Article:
Most important, the key metric as to whether the deal was a good deal is not the speed of repayment, as the Adminstration’s boosterism implies, but whether the deal was a good one given market conditions as of October 2008. Answer: not at all. The deal was lousy on its face, and it did NOT serve to advance what should have been the overarching objective, namely, putting the industry on sounder terms, say by using the leverage to extract key concessions.

Those concessions being accountability for the banks and transparency in the bailout. Never happened.

Finally, as you can see from the chart, the quantity of money involved in TARP was a relatively small compared to the entire bailout -- although that wasn't discussed at the time. However, by focusing solely on TARP, the Ds ratified the entire bailout process, which might have been as damaging as anything else they did.

Incidentally, TARP was passed by the Ds over R opposition. In that, the Rs were doing what something like 99% of the callers to Congress during the debacle wanted.

cwaltz's picture
Submitted by cwaltz on

Lambert

Can you remind me again who was in charge of the House and Senate when TARP was passed?

Surely it was those mean ol' Republicans because if it were DEMOCRATS that would poke holes in the idea that the two parties aren't operating in collusion.

I mean there IS a difference and all(rolling my eyes). The difference being that Republicans laugh at you to your face if you are not one of the top 10%. The Democrats just do it behind your back.

Those great ol' tax breaks we're going to be getting are going to come in mighty handy for when Obama the wonderous Demorat(not a typo) attempts his next trick of dismantling Social Security, a program that has kept 1 in 5 elderly from eating cat food. He's your friend though Lambert. Bwaaaaaaahahahahahahahahaha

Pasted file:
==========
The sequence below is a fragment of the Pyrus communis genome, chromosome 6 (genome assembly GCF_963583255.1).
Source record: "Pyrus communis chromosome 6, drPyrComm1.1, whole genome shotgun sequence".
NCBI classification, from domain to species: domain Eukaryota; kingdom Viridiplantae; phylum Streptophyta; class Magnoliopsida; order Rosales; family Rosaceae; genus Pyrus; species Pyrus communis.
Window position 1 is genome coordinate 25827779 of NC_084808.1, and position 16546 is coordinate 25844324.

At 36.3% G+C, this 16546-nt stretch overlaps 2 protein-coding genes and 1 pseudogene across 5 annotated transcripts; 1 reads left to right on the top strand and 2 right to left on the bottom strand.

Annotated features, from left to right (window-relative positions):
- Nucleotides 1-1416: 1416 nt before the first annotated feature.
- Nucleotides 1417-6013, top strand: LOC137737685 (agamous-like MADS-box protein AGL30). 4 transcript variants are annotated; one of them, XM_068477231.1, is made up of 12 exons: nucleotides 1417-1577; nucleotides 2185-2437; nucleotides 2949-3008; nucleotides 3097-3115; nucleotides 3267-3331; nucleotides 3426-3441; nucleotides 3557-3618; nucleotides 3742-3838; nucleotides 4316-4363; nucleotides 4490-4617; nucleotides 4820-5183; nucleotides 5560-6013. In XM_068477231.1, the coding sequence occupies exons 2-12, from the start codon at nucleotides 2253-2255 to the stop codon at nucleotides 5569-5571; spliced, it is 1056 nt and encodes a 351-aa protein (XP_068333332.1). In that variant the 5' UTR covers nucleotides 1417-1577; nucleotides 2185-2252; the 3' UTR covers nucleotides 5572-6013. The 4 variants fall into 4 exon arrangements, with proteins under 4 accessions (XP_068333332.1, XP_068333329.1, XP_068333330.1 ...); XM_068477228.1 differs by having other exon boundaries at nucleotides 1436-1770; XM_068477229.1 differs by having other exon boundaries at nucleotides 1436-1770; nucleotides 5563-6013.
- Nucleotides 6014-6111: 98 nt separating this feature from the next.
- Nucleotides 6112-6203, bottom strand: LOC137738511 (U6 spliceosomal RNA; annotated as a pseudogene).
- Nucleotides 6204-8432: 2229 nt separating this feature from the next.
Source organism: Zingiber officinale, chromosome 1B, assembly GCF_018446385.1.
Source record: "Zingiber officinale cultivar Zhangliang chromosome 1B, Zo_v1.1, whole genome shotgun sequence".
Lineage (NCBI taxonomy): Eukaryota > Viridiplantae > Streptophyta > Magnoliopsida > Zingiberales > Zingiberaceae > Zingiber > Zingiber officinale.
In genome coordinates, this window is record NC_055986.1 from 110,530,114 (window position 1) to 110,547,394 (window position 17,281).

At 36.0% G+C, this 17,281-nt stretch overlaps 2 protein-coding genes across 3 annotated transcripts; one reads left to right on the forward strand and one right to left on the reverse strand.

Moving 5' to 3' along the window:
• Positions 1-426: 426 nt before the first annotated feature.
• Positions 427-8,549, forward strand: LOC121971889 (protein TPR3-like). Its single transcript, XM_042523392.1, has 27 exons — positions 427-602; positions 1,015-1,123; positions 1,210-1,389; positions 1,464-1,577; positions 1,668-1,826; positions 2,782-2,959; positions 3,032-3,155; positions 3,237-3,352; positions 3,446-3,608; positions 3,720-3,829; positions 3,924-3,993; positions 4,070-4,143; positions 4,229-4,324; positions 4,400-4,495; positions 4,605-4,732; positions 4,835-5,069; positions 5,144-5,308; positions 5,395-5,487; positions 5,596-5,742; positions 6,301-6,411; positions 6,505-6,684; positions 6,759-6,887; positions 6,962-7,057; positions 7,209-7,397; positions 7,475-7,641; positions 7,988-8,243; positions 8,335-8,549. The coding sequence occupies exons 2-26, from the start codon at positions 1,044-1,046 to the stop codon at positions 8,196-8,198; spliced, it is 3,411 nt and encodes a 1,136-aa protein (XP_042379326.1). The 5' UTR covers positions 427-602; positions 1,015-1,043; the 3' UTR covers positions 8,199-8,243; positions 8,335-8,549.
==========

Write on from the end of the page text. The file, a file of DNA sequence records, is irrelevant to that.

a little night musing's picture
Submitted by a little night ... on

He even broke off campaigning for Pres to make sure that no inconvenient regulations were added.

We covered that here. See for example.

Oh wait, is this some kind of a joke? My sarcasm meter had been off since 2006.

a little night musing's picture
Submitted by a little night ... on

I fervently hope that I can do so. But I mean, I hope I can do maths, and cook, and sew, and clean, and make things. Stuff like that.

I hope I don't have to work till I die, not in the sense that I'd have to sell myself.

Dammit, I worked hard and played by the rules. I did what I was told was the "responsible" thing to do. I put money into my IRA whenever I could. I diversified.

I am so screwed.

a little night musing's picture
Submitted by a little night ... on

One of the things I hate the most about the culture we live in is the almost universal disaffection with work, because we equate it with "work which is done only to make a living".

Fuck all that shit. We at Corrente should be able to redefine "work".

Or maybe Alexander Wat had the right idea:

Work is a blessing
How else could we deal with the fratricidal love towards our fellow man?
With those storms of extermination of all by all?
With brutality that has no bottom, no measure?

Submitted by gob on

Physical labor -- cleaning houses and offices and motel rooms, construction, farm work, and all that kind of thing -- takes it out of you when you're young, exhausts you when you're middle aged, and is next to impossible when you're old. At least at the level an employer demands.

I had a GED student whose joints were destroyed by age 35 by all the physical labor he'd done. Lucky him, he was actually quite smart, though unschooled, and was able to create alternatives for himself. But not everyone is so gifted.